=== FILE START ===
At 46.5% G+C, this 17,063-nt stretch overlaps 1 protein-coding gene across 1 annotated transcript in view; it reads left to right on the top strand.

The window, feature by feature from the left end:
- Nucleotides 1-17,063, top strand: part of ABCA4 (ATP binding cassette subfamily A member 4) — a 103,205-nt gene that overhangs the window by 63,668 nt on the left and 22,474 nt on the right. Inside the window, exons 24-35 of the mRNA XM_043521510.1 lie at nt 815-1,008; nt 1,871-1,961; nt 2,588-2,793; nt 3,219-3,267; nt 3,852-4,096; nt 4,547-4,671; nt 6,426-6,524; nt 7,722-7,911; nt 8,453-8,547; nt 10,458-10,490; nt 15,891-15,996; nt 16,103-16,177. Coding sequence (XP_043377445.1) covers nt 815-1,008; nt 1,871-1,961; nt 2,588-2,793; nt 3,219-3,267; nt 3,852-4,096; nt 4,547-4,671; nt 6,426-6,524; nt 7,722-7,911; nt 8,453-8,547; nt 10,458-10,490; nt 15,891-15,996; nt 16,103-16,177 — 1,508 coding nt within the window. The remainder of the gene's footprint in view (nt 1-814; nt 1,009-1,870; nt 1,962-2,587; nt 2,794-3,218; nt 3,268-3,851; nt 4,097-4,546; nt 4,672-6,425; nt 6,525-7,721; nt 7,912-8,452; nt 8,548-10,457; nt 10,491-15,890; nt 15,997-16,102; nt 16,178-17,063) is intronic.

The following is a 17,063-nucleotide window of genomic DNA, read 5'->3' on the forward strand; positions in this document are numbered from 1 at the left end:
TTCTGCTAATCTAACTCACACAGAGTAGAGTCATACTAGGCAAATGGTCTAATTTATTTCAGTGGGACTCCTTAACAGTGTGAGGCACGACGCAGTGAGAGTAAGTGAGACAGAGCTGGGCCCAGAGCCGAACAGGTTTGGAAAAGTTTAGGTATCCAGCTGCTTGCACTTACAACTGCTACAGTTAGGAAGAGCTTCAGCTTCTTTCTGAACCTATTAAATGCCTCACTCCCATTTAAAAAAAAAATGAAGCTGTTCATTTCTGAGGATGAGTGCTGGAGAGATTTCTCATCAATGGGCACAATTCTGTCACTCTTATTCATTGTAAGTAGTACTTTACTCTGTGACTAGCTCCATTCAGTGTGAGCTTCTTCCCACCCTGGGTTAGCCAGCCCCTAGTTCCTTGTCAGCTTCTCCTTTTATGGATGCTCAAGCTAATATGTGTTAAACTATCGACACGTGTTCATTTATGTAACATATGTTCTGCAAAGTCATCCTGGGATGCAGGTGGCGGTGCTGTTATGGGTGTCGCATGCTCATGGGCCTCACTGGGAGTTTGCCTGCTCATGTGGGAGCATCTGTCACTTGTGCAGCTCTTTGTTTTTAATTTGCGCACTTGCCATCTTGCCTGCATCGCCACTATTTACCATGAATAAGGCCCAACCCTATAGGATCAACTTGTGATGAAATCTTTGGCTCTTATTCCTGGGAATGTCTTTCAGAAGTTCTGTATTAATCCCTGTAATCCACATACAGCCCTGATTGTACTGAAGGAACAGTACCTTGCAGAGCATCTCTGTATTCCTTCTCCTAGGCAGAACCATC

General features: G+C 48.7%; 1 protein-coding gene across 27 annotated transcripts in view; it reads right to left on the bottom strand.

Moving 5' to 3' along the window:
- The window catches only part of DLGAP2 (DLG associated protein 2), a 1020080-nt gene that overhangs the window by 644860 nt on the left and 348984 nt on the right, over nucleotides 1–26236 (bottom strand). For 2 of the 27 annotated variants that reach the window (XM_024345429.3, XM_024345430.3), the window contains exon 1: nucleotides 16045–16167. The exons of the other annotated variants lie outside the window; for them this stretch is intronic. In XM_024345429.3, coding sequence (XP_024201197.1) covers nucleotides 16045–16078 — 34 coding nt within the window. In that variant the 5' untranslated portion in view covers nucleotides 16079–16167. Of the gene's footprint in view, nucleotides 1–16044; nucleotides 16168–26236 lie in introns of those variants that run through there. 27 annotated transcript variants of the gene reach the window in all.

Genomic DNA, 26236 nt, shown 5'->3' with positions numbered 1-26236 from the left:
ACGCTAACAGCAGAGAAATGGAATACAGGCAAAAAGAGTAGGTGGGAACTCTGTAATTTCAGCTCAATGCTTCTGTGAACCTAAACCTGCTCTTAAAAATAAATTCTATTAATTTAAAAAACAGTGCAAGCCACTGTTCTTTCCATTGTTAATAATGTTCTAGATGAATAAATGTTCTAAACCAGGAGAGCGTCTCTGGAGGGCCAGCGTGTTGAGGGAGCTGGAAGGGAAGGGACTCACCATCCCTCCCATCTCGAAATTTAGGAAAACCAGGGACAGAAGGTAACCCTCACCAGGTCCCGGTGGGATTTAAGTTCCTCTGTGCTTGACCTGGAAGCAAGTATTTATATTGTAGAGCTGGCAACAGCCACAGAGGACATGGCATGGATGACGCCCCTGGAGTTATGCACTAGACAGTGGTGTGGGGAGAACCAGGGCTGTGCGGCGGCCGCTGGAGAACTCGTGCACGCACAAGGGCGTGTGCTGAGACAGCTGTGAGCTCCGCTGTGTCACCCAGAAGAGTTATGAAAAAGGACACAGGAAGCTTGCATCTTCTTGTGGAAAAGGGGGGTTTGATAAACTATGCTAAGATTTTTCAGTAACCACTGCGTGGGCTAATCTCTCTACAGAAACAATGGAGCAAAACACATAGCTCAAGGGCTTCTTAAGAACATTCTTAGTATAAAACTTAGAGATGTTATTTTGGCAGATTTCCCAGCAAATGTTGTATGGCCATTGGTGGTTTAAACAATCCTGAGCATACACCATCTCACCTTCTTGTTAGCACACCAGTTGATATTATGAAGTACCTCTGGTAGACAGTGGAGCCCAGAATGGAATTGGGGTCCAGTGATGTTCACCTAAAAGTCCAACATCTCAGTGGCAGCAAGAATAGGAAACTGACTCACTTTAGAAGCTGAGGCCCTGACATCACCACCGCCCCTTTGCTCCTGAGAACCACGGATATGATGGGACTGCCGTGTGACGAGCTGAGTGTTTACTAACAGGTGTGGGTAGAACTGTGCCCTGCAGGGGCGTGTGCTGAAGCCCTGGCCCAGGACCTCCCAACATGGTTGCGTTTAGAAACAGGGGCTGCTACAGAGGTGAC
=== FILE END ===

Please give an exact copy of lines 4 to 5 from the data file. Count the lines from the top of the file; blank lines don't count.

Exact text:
The following is a 17,063-nucleotide window of genomic DNA, read 5'->3' on the forward strand; positions in this document are numbered from 1 at the left end:
TTCTGCTAATCTAACTCACACAGAGTAGAGTCATACTAGGCAAATGGTCTAATTTATTTCAGTGGGACTCCTTAACAGTGTGAGGCACGACGCAGTGAGAGTAAGTGAGACAGAGCTGGGCCCAGAGCCGAACAGGTTTGGAAAAGTTTAGGTATCCAGCTGCTTGCACTTACAACTGCTACAGTTAGGAAGAGCTTCAGCTTCTTTCTGAACCTATTAAATGCCTCACTCCCATTTAAAAAAAAAATGAAGCTGTTCATTTCTGAGGATGAGTGCTGGAGAGATTTCTCATCAATGGGCACAATTCTGTCACTCTTATTCATTGTAAGTAGTACTTTACTCTGTGACTAGCTCCATTCAGTGTGAGCTTCTTCCCACCCTGGGTTAGCCAGCCCCTAGTTCCTTGTCAGCTTCTCCTTTTATGGATGCTCAAGCTAATATGTGTTAAACTATCGACACGTGTTCATTTATGTAACATATGTTCTGCAAAGTCATCCTGGGATGCAGGTGGCGGTGCTGTTATGGGTGTCGCATGCTCATGGGCCTCACTGGGAGTTTGCCTGCTCATGTGGGAGCATCTGTCACTTGTGCAGCTCTTTGTTTTTAATTTGCGCACTTGCCATCTTGCCTGCATCGCCACTATTTACCATGAATAAGGCCCAACCCTATAGGATCAACTTGTGATGAAATCTTTGGCTCTTATTCCTGGGAATGTCTTTCAGAAGTTCTGTATTAATCCCTGTAATCCACATACAGCCCTGATTGTACTGAAGGAACAGTACCTTGCAGAGCATCTCTGTATTCCTTCTCCTAGGCAGAACCATC